Can we talk-about nano?
Nanotechnology offers fantastic benefits-but it’s controversial. How should companies producing or integrating it approach marketing?
BY SARAH FISTER GALE
Carolyn Veroni spends every business day educating people about nanotechnology. She’s not a scientist or teacher; Veroni is the director of business development for Dermazone Solutions, a pharmaceutical skin care company that actively promotes the revolutionary nanosphere ingredients in its line of skin care products that are sold primarily to physicians. Dermazone holds patents on a proprietary nanosphere delivery system, called Lyphazome, which uses encapsulate ingredients in plant-based nanospheres to enable the timed-release of the products. The company has used the technology in its products for 15 years.
Despite their longevity in the market, Veroni says there is still a lot of confusion about nanotechnology-but there is also a lot of interest. “When I go out into the field no one knows a thing about nano, but a lot of doctors only want nano,” she says. “They believe it’s a good thing, even if they aren’t sure how it works.”
Veroni acknowledges that the lack of understanding about nanotechnology can cause concerns from consumers. However, that doesn’t prevent Dermazone from actively advertising the nanotech ingredients in its products. “We definitely want to talk about nano and get the word out,” she says. “We would never disguise the fact that we use nano. I think it’s fantastic.”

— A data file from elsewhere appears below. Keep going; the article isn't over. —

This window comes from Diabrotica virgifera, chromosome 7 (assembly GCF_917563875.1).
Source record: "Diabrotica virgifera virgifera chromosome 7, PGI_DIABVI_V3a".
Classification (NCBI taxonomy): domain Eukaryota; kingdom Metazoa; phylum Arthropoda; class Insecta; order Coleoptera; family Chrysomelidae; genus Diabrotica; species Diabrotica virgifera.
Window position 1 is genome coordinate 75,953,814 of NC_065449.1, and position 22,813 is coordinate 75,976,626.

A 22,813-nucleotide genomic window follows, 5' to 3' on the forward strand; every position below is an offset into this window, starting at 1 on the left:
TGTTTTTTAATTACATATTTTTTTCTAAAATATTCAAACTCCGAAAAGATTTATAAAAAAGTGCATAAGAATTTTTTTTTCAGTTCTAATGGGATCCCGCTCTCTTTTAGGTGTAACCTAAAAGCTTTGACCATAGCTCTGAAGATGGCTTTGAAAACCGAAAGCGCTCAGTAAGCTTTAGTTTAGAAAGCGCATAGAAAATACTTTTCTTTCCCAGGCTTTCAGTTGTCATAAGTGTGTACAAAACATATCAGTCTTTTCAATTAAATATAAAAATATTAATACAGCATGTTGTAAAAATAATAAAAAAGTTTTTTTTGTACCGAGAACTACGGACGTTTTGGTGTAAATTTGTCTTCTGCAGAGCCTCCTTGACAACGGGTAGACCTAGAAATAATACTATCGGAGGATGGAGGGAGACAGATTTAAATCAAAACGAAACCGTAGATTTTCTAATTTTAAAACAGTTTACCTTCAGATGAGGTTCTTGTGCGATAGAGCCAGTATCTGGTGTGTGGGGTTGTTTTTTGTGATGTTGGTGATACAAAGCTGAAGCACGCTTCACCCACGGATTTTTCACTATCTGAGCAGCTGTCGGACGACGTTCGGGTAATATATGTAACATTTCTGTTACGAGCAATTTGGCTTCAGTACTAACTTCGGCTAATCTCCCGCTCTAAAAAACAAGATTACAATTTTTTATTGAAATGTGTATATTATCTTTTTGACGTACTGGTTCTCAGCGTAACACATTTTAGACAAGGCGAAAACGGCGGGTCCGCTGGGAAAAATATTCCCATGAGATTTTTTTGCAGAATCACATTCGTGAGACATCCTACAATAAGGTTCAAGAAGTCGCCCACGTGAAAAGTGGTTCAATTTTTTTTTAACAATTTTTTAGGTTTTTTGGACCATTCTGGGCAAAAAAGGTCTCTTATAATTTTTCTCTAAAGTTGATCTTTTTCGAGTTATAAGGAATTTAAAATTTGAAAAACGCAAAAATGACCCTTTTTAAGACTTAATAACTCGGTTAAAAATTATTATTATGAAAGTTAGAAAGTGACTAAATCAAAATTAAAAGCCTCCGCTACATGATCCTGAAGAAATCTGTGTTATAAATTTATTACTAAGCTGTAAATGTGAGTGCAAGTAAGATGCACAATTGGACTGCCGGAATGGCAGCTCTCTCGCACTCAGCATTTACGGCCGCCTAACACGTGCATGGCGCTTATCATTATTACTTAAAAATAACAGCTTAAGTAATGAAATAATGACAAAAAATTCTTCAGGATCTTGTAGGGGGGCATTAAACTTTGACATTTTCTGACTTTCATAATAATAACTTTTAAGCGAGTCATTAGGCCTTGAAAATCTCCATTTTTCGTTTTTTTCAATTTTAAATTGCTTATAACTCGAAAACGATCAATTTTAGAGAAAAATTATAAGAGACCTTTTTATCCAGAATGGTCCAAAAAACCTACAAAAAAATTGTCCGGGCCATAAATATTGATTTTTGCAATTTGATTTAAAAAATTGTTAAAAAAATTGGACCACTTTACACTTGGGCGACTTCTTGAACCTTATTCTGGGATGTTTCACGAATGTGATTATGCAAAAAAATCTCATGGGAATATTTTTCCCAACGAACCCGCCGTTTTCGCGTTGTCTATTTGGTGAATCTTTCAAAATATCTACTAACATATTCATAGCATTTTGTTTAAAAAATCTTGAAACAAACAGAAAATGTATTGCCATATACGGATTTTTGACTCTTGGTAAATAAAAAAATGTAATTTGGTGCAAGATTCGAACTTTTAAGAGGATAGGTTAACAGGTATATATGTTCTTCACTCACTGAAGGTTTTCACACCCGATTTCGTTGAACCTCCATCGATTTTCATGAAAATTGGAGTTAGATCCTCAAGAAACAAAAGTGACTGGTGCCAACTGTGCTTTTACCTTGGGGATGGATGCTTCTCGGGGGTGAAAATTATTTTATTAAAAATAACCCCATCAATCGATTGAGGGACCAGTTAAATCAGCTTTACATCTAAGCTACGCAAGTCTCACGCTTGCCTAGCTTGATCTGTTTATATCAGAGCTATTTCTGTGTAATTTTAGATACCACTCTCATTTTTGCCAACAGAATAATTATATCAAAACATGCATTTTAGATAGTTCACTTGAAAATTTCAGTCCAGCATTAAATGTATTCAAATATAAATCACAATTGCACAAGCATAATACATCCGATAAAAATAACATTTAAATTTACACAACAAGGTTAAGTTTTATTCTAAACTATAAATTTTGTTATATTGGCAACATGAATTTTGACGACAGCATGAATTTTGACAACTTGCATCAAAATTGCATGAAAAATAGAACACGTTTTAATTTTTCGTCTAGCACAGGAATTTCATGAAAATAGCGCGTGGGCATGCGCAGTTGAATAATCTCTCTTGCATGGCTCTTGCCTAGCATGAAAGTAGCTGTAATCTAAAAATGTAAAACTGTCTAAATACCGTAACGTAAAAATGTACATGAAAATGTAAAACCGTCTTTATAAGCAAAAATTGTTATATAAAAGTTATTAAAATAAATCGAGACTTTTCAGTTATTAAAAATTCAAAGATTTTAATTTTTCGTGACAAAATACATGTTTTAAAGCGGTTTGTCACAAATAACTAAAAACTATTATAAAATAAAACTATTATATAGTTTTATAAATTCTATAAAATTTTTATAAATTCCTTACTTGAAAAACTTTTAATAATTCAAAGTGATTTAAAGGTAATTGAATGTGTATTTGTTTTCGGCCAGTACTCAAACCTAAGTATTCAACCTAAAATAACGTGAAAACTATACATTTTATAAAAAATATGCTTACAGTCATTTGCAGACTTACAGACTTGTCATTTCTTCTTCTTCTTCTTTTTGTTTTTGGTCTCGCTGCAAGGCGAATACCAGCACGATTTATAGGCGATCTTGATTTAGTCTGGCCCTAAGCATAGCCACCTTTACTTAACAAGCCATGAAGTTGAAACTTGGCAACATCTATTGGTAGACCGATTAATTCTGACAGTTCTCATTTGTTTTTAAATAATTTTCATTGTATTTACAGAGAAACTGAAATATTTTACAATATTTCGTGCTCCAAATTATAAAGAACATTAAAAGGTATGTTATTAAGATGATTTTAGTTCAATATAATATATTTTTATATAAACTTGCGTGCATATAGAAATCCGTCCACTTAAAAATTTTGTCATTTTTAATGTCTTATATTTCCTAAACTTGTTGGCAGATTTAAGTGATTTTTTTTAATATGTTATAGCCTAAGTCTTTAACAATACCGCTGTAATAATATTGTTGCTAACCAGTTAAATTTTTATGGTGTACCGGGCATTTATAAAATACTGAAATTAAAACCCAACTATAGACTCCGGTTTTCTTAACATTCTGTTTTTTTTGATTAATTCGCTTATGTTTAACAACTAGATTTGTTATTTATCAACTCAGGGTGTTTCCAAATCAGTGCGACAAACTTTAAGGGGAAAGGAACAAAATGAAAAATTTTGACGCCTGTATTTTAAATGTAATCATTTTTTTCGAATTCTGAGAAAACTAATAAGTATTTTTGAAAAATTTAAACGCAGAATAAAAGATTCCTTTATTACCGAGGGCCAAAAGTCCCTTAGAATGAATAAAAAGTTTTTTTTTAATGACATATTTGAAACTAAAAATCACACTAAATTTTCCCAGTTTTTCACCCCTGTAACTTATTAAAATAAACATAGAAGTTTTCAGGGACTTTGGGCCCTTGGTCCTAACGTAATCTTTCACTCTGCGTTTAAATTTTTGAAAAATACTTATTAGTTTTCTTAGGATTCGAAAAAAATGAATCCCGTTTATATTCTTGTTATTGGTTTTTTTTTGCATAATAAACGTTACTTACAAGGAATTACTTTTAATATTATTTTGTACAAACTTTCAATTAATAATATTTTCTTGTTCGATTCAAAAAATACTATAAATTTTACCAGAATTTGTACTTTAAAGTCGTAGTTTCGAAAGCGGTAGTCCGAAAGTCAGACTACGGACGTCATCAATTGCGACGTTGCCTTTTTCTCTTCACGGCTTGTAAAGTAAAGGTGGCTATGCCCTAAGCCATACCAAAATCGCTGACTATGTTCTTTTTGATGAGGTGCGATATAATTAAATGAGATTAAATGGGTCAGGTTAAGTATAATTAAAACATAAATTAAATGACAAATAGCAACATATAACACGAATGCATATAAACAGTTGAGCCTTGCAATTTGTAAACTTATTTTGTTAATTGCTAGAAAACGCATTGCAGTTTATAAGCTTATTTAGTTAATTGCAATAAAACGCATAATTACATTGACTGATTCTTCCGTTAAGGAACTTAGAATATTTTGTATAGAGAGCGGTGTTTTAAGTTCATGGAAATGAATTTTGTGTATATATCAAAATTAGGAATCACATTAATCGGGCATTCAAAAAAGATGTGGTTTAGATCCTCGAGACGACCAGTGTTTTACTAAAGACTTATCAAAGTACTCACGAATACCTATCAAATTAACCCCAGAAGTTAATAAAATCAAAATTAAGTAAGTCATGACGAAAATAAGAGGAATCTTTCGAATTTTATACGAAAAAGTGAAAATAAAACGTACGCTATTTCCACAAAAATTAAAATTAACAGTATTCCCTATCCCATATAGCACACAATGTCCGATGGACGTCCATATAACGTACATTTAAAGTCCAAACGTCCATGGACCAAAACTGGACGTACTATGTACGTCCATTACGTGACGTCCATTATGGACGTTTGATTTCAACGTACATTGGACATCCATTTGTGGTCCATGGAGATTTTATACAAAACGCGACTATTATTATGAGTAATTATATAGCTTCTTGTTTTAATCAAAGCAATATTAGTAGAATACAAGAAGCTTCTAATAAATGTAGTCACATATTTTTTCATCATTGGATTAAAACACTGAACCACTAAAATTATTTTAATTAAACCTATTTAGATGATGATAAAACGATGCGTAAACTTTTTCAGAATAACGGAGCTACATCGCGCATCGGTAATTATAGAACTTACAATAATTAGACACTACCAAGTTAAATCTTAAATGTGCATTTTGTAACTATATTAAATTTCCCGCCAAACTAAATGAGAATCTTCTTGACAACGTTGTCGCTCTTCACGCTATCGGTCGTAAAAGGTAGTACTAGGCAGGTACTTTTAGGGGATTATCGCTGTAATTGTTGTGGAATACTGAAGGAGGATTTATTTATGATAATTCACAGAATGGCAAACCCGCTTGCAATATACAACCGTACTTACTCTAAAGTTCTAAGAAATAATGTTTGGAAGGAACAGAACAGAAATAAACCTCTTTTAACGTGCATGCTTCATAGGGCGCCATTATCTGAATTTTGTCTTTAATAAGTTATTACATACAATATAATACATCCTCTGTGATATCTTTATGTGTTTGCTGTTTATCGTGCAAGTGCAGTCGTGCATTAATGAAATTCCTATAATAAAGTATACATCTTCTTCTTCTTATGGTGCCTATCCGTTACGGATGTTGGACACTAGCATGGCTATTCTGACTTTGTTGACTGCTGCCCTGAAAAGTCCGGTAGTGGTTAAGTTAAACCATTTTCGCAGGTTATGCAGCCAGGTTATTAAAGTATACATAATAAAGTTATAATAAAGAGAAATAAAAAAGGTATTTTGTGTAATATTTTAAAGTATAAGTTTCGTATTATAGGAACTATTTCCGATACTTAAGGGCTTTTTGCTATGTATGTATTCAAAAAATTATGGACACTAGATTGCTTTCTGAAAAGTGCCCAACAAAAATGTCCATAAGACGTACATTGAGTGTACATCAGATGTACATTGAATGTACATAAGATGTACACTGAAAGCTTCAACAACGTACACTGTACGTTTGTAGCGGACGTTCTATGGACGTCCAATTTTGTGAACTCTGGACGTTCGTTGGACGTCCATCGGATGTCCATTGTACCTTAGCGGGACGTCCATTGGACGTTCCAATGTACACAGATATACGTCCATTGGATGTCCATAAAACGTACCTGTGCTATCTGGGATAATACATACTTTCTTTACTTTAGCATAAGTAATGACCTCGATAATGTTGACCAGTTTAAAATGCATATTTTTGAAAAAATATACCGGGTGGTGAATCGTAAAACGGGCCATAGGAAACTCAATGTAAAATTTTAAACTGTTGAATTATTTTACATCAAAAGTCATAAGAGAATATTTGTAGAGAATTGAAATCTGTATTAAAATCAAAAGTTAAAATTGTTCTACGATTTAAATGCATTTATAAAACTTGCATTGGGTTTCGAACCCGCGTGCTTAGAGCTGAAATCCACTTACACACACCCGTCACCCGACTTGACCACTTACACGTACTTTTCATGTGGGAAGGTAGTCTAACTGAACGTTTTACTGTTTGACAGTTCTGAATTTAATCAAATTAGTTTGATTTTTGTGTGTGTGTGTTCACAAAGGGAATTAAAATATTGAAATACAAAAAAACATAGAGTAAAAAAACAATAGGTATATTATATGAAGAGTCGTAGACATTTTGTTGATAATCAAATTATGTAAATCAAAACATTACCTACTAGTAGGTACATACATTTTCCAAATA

In response to consumer concerns, however, the company goes to great lengths to use only plant-based materials instead of synthetics, and to operate only in an FDA-certified lab for over-the-counter drugs. It also conducts rigorous testing on the impact of the Lyphazome nanospheres on consumers and the environment and publicly shares the results with its customers.
“We knew early on that nano would take some hits so we took the extra steps necessary to stay above that fray,” she says. “We have a lot of evidence that we show doctors regarding the testing of our products.”
Positives outweigh negatives
Dermazone’s approach to marketing nano is a benchmark for other companies using and marketing nano-based ingredients.
Although the scientific community may be in awe of the amazing things that can be accomplished with nanotechnology, consumers can be more cautious and in some cases even fearful of products “that incorporate nanotechnology, especially those that they consume or come in direct physical contact with.
“Consumers’ attitudes about nanotechnology comes from their affective or emotional responses to it,” says Dan Kahan, the Elizabeth K. Dollard Professor of Law at Yale Law School. He is also the co-author of the recently released study, Nanotechnology Risk Perceptions: The Influence of Affect and Values, from the Cultural Cognition Project at Yale as part of the Project on Emerging Nanotechnologies. “Once they are exposed to information about nanotechnology they experience a visceral reaction that is strongly influenced by their attitudes toward more-familiar environmental risks, such as those associated with global warming and nuclear power.”
The study suggests that the future of nanotechnology will depend largely on the public’s ability and willingness to balance the potential benefits of nanotechnology with its possible or perceived risks.
This shouldn’t prevent companies from promoting their nanotech ingredients; rather, it should reinforce their need to communicate effectively about their products and address their core market’s opinions well in advance of a product’s launch, says Dave Rejeski, director of the Project on Emerging Nanotechnology at the Wilson Center for Scholars in Washington D.C. That includes everything from the naming and labeling of products, to devising educational marketing strategies and sharing information about health and safety testing.